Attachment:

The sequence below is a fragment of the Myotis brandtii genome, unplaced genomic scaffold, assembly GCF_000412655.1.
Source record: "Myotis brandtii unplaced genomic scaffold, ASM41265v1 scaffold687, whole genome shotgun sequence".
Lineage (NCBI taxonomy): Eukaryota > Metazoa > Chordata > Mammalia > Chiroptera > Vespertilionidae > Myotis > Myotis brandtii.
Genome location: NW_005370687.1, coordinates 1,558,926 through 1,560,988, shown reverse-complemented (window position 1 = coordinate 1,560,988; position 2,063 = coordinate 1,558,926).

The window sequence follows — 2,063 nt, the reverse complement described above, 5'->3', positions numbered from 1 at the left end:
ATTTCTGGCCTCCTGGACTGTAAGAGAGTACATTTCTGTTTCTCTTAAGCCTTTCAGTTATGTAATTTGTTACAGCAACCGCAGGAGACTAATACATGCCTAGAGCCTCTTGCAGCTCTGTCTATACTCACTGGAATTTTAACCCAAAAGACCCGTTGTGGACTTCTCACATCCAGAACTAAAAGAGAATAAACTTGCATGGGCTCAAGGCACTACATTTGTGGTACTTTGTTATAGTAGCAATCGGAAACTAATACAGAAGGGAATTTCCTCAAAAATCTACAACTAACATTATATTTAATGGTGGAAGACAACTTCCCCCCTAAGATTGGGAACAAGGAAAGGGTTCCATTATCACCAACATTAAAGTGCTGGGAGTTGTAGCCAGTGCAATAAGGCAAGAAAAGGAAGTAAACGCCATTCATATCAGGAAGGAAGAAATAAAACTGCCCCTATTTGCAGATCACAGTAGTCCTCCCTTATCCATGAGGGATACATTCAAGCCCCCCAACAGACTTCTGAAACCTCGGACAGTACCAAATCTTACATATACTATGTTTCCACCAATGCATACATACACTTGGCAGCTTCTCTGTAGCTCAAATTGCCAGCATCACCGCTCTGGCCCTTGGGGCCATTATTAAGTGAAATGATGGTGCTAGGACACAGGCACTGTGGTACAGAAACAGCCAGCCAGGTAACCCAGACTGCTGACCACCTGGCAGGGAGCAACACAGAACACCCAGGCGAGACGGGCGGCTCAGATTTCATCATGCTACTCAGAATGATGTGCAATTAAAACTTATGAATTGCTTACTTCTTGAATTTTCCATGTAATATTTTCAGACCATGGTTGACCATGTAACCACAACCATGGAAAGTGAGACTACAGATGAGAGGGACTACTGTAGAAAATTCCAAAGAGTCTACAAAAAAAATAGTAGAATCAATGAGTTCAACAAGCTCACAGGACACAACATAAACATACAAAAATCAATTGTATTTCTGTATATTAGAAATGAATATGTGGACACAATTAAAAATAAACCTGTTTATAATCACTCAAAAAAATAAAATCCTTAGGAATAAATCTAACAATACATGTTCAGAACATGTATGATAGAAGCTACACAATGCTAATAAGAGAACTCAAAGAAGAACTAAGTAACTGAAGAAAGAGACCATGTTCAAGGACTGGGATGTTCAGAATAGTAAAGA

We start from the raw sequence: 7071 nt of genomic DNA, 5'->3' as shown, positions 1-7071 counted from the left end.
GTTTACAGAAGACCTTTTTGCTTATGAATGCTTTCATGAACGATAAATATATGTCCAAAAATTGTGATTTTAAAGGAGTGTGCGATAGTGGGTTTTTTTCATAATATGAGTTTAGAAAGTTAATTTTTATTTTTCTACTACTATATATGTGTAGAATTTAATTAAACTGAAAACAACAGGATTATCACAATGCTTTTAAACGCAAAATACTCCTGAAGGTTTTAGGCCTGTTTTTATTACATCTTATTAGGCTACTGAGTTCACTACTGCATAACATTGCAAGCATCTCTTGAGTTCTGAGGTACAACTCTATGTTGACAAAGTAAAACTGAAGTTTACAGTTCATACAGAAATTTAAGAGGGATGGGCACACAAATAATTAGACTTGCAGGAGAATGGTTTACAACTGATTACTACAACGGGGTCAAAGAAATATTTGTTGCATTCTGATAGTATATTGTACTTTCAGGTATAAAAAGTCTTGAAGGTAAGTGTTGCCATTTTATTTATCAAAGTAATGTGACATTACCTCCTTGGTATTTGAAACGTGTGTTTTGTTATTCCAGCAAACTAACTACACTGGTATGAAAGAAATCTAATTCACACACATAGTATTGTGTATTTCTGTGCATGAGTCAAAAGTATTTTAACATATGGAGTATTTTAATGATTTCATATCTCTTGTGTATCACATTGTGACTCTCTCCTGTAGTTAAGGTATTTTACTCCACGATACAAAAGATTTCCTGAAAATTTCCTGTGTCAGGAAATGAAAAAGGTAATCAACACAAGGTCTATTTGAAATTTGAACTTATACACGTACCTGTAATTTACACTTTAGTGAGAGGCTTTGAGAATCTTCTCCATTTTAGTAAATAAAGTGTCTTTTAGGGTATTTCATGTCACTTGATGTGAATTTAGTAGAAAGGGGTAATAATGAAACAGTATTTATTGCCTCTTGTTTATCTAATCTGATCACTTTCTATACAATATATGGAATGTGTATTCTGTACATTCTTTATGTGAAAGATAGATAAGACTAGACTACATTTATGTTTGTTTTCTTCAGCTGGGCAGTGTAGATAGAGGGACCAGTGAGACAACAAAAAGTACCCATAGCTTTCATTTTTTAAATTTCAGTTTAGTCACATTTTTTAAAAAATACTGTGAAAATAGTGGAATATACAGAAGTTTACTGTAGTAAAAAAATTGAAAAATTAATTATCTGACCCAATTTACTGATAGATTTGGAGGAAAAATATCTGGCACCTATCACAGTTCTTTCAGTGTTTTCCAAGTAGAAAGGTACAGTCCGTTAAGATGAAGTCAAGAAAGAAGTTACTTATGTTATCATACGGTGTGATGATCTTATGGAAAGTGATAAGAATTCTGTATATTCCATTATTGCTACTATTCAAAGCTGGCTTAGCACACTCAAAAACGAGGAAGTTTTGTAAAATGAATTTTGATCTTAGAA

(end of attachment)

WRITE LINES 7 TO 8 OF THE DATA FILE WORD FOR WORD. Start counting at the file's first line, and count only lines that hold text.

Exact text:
We start from the raw sequence: 7071 nt of genomic DNA, 5'->3' as shown, positions 1-7071 counted from the left end.
GTTTACAGAAGACCTTTTTGCTTATGAATGCTTTCATGAACGATAAATATATGTCCAAAAATTGTGATTTTAAAGGAGTGTGCGATAGTGGGTTTTTTTCATAATATGAGTTTAGAAAGTTAATTTTTATTTTTCTACTACTATATATGTGTAGAATTTAATTAAACTGAAAACAACAGGATTATCACAATGCTTTTAAACGCAAAATACTCCTGAAGGTTTTAGGCCTGTTTTTATTACATCTTATTAGGCTACTGAGTTCACTACTGCATAACATTGCAAGCATCTCTTGAGTTCTGAGGTACAACTCTATGTTGACAAAGTAAAACTGAAGTTTACAGTTCATACAGAAATTTAAGAGGGATGGGCACACAAATAATTAGACTTGCAGGAGAATGGTTTACAACTGATTACTACAACGGGGTCAAAGAAATATTTGTTGCATTCTGATAGTATATTGTACTTTCAGGTATAAAAAGTCTTGAAGGTAAGTGTTGCCATTTTATTTATCAAAGTAATGTGACATTACCTCCTTGGTATTTGAAACGTGTGTTTTGTTATTCCAGCAAACTAACTACACTGGTATGAAAGAAATCTAATTCACACACATAGTATTGTGTATTTCTGTGCATGAGTCAAAAGTATTTTAACATATGGAGTATTTTAATGATTTCATATCTCTTGTGTATCACATTGTGACTCTCTCCTGTAGTTAAGGTATTTTACTCCACGATACAAAAGATTTCCTGAAAATTTCCTGTGTCAGGAAATGAAAAAGGTAATCAACACAAGGTCTATTTGAAATTTGAACTTATACACGTACCTGTAATTTACACTTTAGTGAGAGGCTTTGAGAATCTTCTCCATTTTAGTAAATAAAGTGTCTTTTAGGGTATTTCATGTCACTTGATGTGAATTTAGTAGAAAGGGGTAATAATGAAACAGTATTTATTGCCTCTTGTTTATCTAATCTGATCACTTTCTATACAATATATGGAATGTGTATTCTGTACATTCTTTATGTGAAAGATAGATAAGACTAGACTACATTTATGTTTGTTTTCTTCAGCTGGGCAGTGTAGATAGAGGGACCAGTGAGACAACAAAAAGTACCCATAGCTTTCATTTTTTAAATTTCAGTTTAGTCACATTTTTTAAAAAATACTGTGAAAATAGTGGAATATACAGAAGTTTACTGTAGTAAAAAAATTGAAAAATTAATTATCTGACCCAATTTACTGATAGATTTGGAGGAAAAATATCTGGCACCTATCACAGTTCTTTCAGTGTTTTCCAAGTAGAAAGGTACAGTCCGTTAAGATGAAGTCAAGAAAGAAGTTACTTATGTTATCATACGGTGTGATGATCTTATGGAAAGTGATAAGAATTCTGTATATTCCATTATTGCTACTATTCAAAGCTGGCTTAGCACACTCAAAAACGAGGAAGTTTTGTAAAATGAATTTTGATCTTAGAA